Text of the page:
I remember that when I was a child, my mother would call me some names which were quite derogatory, except that she said them so affectionately that nobody would take that as an insult and I certainly didn't.
Anyone with some understanding of our culture will know that she was doing what most older generation Chinese parents would do to their children - saying the opposite of what they wish for their children, for fear that if they extol their children's beauty or virtue, the gods will be jealous and take those qualities away. Saying that their children are "ugly" or "stupid" may, they believe, spare them of that misfortune.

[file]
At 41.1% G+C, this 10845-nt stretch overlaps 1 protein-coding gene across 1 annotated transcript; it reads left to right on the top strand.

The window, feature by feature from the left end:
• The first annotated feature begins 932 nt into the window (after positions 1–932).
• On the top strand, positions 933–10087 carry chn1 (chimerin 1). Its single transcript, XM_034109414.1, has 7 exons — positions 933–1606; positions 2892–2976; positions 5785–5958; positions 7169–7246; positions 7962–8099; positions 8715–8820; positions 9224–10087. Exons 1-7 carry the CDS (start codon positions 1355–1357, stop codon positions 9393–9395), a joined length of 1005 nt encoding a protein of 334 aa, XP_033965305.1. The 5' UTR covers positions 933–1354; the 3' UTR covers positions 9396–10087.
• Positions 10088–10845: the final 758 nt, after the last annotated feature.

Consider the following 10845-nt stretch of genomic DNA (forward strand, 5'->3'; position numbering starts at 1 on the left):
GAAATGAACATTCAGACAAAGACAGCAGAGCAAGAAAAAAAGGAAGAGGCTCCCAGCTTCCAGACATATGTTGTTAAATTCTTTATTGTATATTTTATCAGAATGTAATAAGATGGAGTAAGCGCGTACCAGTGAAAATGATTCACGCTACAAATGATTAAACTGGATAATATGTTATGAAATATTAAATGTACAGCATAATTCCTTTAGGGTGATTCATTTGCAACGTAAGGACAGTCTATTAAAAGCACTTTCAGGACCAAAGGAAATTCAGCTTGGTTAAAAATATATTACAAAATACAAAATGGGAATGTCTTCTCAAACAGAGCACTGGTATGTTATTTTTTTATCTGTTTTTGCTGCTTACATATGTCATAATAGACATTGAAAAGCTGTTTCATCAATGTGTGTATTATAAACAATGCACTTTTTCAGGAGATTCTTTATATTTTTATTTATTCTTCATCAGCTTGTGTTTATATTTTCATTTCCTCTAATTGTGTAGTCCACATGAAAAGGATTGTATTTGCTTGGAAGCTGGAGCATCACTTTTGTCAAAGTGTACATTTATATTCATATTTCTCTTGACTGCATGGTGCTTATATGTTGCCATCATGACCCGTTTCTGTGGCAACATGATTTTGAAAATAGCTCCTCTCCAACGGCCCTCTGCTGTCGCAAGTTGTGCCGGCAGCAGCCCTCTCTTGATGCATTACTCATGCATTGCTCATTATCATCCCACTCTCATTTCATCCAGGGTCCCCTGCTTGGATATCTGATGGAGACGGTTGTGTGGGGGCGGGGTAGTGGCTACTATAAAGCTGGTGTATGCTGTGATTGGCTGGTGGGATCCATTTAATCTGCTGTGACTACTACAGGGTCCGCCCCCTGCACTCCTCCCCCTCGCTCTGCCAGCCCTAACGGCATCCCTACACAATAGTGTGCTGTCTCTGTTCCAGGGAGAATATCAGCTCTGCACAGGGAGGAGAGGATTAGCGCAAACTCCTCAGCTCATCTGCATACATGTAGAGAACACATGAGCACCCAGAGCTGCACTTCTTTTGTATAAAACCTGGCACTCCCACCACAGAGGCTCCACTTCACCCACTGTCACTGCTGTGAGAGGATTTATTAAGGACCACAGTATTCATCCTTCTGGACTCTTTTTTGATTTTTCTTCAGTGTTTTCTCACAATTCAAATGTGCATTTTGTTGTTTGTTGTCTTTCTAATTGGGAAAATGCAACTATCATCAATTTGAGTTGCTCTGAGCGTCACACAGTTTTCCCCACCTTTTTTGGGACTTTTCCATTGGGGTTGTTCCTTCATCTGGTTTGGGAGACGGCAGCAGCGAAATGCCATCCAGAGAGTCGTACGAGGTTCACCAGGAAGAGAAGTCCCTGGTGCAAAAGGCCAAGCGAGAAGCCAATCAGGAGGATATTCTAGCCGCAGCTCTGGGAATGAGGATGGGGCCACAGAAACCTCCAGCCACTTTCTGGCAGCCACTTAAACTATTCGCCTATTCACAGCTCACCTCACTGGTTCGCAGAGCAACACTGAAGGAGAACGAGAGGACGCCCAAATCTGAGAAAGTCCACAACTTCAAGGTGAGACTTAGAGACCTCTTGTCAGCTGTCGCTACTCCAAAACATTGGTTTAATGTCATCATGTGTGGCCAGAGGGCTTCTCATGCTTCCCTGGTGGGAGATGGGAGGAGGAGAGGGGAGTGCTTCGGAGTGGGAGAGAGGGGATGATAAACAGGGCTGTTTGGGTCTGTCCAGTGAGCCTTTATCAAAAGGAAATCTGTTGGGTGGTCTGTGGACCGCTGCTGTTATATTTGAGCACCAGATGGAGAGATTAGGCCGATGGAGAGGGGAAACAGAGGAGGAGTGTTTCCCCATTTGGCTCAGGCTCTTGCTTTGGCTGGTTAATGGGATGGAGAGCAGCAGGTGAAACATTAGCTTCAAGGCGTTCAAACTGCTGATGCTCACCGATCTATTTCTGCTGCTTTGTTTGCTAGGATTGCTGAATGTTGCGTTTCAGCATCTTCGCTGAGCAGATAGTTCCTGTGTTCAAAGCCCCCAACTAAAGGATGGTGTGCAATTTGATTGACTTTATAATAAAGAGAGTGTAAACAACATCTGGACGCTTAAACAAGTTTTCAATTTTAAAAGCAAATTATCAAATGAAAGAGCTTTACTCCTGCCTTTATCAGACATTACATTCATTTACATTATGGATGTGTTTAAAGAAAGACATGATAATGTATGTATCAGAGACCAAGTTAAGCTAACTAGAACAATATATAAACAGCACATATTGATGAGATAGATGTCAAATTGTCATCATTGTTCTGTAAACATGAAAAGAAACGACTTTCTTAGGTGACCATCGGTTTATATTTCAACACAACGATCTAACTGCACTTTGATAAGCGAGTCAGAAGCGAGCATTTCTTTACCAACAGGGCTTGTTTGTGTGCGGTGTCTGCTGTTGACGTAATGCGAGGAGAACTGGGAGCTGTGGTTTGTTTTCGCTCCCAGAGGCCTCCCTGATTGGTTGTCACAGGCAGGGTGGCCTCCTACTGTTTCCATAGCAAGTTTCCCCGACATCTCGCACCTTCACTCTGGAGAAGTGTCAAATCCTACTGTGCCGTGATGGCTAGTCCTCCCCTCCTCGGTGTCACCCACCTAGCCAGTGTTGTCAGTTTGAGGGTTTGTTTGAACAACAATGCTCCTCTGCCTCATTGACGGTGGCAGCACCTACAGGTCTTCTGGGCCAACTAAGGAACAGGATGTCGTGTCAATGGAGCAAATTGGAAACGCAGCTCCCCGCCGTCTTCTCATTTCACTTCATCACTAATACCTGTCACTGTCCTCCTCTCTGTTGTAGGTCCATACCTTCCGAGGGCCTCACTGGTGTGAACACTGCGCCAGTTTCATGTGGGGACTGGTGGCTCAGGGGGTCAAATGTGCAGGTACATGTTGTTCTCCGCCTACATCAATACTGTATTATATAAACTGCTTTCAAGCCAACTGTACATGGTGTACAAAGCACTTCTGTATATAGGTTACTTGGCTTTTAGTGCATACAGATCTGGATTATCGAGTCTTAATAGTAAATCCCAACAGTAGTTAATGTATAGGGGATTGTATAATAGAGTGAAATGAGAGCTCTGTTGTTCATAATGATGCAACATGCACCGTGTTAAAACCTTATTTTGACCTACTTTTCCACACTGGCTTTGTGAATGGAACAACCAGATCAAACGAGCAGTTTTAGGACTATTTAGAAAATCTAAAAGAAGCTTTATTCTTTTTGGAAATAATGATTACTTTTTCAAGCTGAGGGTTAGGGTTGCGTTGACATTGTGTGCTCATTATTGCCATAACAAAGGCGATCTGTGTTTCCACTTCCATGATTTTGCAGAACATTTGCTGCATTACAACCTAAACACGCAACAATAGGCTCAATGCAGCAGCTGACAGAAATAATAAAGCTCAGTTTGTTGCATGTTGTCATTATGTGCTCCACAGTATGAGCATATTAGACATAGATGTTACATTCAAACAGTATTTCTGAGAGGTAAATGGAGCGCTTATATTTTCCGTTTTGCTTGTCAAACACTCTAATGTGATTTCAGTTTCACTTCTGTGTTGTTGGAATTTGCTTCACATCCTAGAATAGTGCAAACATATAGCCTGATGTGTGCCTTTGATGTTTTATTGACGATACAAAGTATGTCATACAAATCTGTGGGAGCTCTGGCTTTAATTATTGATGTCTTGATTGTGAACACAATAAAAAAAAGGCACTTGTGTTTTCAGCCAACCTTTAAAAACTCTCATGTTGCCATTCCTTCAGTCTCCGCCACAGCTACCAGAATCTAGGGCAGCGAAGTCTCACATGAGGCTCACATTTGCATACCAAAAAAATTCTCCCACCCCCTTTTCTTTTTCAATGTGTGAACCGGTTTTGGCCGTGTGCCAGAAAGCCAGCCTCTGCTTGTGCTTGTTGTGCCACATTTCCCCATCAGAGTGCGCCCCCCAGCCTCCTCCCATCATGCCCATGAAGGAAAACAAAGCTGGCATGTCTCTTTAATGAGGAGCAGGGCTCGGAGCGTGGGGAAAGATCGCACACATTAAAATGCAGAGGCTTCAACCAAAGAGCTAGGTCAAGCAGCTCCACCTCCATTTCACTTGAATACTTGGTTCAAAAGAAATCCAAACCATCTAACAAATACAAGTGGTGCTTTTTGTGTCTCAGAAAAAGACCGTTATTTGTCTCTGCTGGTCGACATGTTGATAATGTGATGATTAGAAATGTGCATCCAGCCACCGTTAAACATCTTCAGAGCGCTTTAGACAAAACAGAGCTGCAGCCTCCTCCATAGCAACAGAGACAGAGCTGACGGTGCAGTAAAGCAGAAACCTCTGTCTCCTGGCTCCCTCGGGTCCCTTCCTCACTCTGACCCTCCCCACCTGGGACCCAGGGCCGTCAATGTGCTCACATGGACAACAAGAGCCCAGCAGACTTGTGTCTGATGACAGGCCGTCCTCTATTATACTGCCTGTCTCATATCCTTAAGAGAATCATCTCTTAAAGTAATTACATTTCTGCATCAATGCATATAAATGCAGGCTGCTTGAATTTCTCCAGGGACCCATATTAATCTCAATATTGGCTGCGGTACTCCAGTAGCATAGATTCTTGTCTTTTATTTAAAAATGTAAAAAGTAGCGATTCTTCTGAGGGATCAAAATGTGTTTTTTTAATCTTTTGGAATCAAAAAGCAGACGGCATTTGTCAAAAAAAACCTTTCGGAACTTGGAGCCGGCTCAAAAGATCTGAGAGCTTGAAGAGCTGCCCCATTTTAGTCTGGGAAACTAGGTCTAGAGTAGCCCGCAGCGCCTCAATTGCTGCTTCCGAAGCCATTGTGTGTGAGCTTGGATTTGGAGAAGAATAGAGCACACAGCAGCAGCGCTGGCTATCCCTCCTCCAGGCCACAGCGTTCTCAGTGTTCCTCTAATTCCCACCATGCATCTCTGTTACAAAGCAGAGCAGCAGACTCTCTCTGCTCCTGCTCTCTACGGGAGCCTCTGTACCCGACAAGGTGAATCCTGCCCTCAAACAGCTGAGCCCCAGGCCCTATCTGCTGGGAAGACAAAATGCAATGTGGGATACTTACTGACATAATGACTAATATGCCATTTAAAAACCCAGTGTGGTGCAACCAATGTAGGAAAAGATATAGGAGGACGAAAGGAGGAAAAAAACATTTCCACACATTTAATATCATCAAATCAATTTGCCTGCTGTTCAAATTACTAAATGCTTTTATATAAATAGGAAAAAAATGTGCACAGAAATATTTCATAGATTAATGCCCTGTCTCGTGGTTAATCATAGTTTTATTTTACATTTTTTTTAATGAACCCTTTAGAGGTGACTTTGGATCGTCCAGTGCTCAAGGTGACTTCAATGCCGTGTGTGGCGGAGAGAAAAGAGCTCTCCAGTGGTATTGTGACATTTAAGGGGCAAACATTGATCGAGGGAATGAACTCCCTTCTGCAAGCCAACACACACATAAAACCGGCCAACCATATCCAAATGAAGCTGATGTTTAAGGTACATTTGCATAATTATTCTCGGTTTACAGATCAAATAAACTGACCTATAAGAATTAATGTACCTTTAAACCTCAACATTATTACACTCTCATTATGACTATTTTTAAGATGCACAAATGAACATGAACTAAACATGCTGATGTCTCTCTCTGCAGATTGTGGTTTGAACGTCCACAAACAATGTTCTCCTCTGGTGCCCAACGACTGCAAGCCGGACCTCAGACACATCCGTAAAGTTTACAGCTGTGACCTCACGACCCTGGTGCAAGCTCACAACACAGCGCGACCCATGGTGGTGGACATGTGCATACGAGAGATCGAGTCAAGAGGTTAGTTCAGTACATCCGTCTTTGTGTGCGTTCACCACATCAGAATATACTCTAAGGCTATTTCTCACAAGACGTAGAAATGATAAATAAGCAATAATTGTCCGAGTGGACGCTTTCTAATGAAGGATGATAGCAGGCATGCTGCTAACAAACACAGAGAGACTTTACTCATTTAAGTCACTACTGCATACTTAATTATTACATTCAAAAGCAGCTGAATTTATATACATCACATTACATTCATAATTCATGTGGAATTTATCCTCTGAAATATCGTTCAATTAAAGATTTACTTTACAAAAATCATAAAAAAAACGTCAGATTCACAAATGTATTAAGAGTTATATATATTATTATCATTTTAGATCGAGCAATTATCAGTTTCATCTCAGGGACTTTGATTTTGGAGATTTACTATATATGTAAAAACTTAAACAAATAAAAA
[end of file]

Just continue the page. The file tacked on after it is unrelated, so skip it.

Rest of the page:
He may not exactly be referring to this Chinese way of thinking, but in his book Enthusiasm Makes the Difference, Norman Vincent Peale makes the following comment about this sort of mentality:
"Here again was that curious quirk of thinking, that if one talks negatively, the opposite is more likely to occur. So in this man's mind was a strange, conflicting mixture of anxiety tinged ideas, which he feared yet didn't believe in. But he did believe in them enough to be dominated by them. The result not only caused unhappiness, but also an enormous leakage of mental energy that might have been employed for constructive purposes."
That may explain why we are in general a sad people who like to wallow in self-pity.